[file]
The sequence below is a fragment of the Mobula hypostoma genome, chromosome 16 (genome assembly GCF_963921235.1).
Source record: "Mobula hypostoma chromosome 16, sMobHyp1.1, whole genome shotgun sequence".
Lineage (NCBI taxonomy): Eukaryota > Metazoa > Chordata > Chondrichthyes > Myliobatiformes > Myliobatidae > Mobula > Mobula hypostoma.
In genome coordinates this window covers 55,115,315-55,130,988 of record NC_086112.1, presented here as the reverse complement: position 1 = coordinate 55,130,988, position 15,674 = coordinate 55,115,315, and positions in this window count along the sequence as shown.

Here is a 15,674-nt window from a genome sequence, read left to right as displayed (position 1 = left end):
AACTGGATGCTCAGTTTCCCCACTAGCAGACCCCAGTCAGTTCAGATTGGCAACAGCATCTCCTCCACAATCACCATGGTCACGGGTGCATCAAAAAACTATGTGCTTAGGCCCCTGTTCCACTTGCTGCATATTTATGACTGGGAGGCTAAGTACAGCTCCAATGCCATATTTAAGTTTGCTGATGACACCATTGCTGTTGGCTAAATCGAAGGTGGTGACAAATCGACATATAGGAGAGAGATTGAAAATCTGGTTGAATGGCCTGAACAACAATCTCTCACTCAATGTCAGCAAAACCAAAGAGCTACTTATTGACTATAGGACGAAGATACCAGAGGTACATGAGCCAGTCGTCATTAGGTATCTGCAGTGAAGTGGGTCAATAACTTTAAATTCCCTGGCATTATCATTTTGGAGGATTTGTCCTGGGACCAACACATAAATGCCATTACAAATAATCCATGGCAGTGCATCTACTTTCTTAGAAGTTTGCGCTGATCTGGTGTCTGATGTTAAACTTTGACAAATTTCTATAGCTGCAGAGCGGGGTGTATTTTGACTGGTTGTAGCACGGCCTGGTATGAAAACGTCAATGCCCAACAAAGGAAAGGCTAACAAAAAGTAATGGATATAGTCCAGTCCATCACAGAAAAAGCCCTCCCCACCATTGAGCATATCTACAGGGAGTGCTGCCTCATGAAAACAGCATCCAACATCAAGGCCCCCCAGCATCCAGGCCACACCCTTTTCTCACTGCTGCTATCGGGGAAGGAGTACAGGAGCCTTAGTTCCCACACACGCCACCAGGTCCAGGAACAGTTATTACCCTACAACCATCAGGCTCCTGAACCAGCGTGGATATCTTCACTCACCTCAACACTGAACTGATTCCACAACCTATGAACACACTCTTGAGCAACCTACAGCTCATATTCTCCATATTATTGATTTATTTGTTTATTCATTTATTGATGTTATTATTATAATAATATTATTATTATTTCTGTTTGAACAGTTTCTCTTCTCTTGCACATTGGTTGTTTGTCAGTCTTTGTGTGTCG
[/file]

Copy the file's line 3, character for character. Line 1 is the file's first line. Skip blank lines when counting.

Lineage (NCBI taxonomy): Eukaryota > Metazoa > Chordata > Chondrichthyes > Myliobatiformes > Myliobatidae > Mobula > Mobula hypostoma.